Seitz, Chief Judge, and Adams and Hunter, Circuit Judges.
Appellant George J. Hykel was convicted for violating 18 U.S.C. § 1006, which forbids, inter alia, officers of federally-insured savings and loan associations from participating "directly or indirectly" in any loan by the savings and loan association, with intent to defraud.*fn1 It is argued on this appeal that the evidence was insufficient to support the conviction, and that certain of the District Court's evidentiary rulings require a new trial. We find these arguments without merit, and accordingly affirm.
I. SUFFICIENCY OF THE EVIDENCE
18 U.S.C. § 1006 provides, in relevant part:
"Whoever, being an officer . . . of . . . any institution the accounts of which are insured by the Federal Savings and Loan Insurance Corporation . . . with intent to defraud the United States or any agency thereof, or any corporation, institution, or association referred to in this section, participates or shares in or receives directly or indirectly any money, profit, property, or benefits through any transaction, loan, commission, contract, or any other act of any such corporation, institution, or association, shall be fined not more than $10,000 or imprisoned not more than five years, or both."
Thus three elements must be established to secure a conviction under that section: (1) the defendant must be shown to have the requisite connection with one of the institutions covered by the section; (2) there must be the required participation or sharing in the benefits of a transaction with the institution; and (3) there must be the required intent to defraud.
In determining whether the evidence produced at trial was sufficient to sustain the appellant's conviction, "we are required to review the evidence, together with all inferences reasonably and logically deducible therefrom, in the light most favorable to the government." United States v. Sams, 340 F.2d 1014, 1016 (3d Cir.), cert. denied, 380 U.S. 974, 85 S. Ct. 1336, 14 L. Ed. 2d 270 (1965); accord, United States v. De-Cavalcante, 440 F.2d 1264, 1273 (3d Cir. 1971); United States v. Hamilton, 457 F.2d 95 (3d Cir., 1972).
The appellant was admittedly the president of the Havertown Savings and Loan Association ("Havertown"), the deposits of which were insured by the Federal Savings and Loan Insurance Corporation, in June, 1965. At that time Thomas and Ella Lawson came to him to seek a mortgage loan for property that they wanted to purchase. A proper application was made by the Lawsons, and eventually the loan was made in the amount of $24,800.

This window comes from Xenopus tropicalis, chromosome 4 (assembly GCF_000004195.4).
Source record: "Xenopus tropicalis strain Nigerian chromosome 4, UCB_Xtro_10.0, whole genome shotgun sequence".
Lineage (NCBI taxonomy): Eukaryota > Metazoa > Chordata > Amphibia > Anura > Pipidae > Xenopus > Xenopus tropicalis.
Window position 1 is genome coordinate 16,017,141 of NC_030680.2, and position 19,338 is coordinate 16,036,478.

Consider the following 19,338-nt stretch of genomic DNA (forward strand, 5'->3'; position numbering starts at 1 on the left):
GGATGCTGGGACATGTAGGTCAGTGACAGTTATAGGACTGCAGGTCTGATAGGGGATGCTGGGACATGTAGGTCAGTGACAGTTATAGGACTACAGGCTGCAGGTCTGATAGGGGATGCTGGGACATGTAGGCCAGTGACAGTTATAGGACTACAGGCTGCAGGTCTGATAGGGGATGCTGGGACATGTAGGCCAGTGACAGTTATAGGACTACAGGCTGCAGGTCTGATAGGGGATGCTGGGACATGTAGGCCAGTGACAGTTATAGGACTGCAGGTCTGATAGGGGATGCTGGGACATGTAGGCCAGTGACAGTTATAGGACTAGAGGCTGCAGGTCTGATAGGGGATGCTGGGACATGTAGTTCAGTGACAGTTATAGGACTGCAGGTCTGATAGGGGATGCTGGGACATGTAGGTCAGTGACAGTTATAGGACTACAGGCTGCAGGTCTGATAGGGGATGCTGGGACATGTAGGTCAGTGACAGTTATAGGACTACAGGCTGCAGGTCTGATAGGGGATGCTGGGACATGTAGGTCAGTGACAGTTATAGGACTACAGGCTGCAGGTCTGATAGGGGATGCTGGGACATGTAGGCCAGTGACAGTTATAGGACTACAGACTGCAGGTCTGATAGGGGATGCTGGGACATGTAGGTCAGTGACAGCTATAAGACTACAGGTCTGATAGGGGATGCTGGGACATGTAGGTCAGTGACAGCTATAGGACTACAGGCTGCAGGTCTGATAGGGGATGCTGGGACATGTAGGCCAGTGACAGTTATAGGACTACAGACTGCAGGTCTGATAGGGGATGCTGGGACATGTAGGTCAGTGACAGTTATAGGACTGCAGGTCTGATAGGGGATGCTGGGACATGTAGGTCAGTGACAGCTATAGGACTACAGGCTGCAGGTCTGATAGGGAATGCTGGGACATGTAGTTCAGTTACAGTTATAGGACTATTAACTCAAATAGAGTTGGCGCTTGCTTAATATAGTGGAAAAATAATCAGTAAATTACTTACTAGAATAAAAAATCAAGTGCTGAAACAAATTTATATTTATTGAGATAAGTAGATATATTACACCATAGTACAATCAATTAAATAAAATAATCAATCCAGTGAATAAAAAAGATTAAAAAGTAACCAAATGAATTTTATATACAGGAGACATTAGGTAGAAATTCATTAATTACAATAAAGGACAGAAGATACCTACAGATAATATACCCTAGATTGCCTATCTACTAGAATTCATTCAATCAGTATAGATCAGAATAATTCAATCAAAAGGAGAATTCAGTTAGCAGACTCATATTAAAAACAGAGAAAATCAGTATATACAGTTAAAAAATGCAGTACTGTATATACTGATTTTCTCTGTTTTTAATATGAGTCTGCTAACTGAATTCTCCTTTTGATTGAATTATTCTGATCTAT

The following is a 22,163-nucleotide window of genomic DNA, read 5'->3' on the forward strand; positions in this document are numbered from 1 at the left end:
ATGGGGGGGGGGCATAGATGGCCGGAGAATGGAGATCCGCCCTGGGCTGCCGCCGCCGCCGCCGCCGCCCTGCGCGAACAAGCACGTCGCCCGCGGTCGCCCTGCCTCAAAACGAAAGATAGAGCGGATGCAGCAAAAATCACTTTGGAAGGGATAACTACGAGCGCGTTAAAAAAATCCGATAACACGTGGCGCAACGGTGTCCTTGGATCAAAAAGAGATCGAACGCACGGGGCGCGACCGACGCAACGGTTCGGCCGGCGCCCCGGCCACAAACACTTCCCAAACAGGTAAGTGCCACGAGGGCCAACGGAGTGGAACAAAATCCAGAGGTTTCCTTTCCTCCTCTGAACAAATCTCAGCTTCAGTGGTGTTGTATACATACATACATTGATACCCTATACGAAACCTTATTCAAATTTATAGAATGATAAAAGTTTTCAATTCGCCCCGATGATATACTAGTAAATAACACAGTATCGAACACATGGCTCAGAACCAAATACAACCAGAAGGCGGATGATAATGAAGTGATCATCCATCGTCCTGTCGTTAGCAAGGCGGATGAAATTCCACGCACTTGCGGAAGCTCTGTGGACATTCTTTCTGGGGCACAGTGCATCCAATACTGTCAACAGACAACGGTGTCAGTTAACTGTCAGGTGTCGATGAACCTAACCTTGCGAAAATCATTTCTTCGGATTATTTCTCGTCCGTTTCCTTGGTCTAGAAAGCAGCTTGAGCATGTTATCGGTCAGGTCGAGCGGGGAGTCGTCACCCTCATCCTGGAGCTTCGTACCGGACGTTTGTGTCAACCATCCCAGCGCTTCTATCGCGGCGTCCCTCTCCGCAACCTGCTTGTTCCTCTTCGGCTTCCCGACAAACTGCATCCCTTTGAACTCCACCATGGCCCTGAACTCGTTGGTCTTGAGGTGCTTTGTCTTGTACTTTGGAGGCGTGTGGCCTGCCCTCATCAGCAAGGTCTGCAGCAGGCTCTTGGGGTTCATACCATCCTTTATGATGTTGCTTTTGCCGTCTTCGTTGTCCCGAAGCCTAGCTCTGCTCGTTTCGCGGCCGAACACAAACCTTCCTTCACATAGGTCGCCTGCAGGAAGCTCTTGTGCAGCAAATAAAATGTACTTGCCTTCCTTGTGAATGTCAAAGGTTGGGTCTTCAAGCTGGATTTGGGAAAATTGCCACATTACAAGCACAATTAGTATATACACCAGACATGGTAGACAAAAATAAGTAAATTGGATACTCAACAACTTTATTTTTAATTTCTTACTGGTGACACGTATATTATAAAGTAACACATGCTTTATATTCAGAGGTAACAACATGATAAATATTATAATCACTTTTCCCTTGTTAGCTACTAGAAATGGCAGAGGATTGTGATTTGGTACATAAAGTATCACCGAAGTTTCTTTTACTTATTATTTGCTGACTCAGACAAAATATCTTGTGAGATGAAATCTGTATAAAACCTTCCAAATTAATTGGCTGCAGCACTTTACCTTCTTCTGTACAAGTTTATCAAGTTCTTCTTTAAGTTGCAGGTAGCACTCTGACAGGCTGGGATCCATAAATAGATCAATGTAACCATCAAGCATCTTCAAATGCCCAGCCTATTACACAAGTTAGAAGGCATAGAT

During the course of the arrangements to buy the property, the appellant suggested to the Lawsons that the property would be well suited for construction of apartments. Accordingly, the appellant and the Lawsons entered into an agreement to develop the property. The contract was evidenced by a written agreement drawn by Thomas W. Maher, an attorney who also represented Havertown. The agreement was signed late in June, 1965, according to the Lawsons.*fn2
Under the agreement, the Lawsons were to proceed with their purchase of the property, apply for a building permit, and execute and deliver all instruments necessary to carry out the agreement. The appellant was responsible for obtaining necessary financing for the project, and was to pay the engineering, architectural, and legal fees, as well as for the costs of obtaining the building permit and zoning changes. Only after these conditions had been fulfilled would the appellant have any interest in the property.
Pursuant to the agreement the Lawsons went ahead with their purchase of the property. A formal contract to purchase was signed on July 10, 1965, and settlement occurred on September 10, 1965. The appellant was present at the settlement, receiving at that time $800 as reimbursement for architect's fees and zoning costs paid by him, $19.75 as a broker's commission for placing the title insurance, and $190 for fire insurance. (N.T. 2-61 to -62).
Thereafter Landon Courts, Inc., was formed. By deed dated April 28, 1967, and recorded March 12, 1968, the Lawsons conveyed the property to the corporation. Stock certificates of the corporation, dated May 15, 1967, were introduced. Of the three hundred shares outstanding, 147 were issued to Mr. Lawson, 147 were issued in the name of Thomas W. Maher, and six were issued in the name of John G. Siegle. Evidence in form of admissions by the appellant was introduced to show that the shares held by Maher and Siegle were held by them for the appellant. (N.T. 2-3 to -4, 2-47 to -48, 2-87).
The building permit was approved on February 28, 1968, and thereafter construction began. A few days before that date, however, the Lawsons' mortgage loan from Havertown had been repaid in full.*fn3
The appellant's argument, briefly stated, is that since he had no legal interest in the property until after the mortgage loan had been repaid, he did not "participate" or "share" in the mortgage loan within the ...